Thursday, 8 September 2011

The Train from Moscow

Boarded the train at Kazan station rather than Yaroslavl station because I'm travelling on a chartered train travelling the southern route via the Tatar city of Kazan. The ticket was booked with Railbookers ( because they have booked all my tickets & accommodation through from London.

About 120 passengers met up at a Moscow hotel & had been pre-organised into little sub-groups for local excursions - I'm in beige - that bland & dull colour - maybe this was a mistake!

I'd always intended to take the standard trans-Mongolian train but unless you take an organised tour you either go straight through or have the hassle of buying tickets for each leg of the journey. And I really think I'm past my backpacking phase & would rather not bunk in with a bunch of complete strangers - I always get the weirdos. Time, I thought, for a bit of comfort.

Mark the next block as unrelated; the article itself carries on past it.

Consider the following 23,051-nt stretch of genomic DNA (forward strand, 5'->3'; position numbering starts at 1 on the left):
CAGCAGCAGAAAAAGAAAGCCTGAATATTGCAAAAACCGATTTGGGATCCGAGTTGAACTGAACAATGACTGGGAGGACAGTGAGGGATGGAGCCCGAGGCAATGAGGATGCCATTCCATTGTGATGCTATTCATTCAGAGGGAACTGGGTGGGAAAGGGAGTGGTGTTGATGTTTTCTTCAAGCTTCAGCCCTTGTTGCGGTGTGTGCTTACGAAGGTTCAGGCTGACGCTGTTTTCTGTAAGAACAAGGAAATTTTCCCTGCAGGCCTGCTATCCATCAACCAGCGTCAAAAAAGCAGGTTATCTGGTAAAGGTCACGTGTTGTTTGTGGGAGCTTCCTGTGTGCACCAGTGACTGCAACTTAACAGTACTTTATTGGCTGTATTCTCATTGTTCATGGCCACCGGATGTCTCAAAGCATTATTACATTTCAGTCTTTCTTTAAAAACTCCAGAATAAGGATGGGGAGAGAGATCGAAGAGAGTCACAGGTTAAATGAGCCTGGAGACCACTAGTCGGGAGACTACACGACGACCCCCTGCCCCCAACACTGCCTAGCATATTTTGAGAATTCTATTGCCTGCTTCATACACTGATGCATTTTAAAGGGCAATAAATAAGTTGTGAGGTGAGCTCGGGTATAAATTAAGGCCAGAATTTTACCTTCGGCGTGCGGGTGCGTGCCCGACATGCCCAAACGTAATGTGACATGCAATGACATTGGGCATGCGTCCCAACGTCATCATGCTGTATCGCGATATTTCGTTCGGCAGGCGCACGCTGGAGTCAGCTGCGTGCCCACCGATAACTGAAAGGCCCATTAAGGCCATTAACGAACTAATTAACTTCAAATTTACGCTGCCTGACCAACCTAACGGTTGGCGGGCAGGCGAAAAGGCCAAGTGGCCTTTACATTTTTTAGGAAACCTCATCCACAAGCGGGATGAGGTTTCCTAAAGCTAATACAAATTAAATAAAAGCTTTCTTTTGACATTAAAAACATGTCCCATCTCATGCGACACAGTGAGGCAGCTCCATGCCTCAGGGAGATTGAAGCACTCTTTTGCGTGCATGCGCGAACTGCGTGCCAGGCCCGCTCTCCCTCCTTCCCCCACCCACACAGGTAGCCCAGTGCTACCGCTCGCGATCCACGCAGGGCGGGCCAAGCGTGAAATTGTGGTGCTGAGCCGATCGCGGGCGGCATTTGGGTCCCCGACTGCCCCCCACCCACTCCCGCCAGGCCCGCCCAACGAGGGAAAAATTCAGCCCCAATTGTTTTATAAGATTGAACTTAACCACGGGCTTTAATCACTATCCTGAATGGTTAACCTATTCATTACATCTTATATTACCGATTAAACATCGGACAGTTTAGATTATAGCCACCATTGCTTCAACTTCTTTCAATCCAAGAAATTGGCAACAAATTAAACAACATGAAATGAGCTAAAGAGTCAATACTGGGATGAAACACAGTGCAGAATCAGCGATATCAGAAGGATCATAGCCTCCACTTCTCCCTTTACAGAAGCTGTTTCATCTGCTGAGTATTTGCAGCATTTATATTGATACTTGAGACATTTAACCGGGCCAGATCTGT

Beyond the city, the further east we travel, towards the Ural Mountains, almost all the houses are wooden - the only abundant building material. For hundreds of miles birch & the occasional fir tree stretch out to the horizon as far as its possible to see - there must be billions of them. Its impossible not to think that if you wandered off into these trackless forests you would never find your way out again.
An occasional cleared area stands out as a highlight; some are growing wheat, there are a few cows; sometimes clusters of wooden houses form tiny villages and then the forest returns as if the human imprint had never occured.

There are huge lakes that don't make it onto most maps, there are fishermen around the edge and little boats out in the middle & then the forest closes in again.

Freight is king out here, the rail track is not a simple single track but expands to half a dozen tracks in places & its busy with fright trains plying back & forth from east to west.

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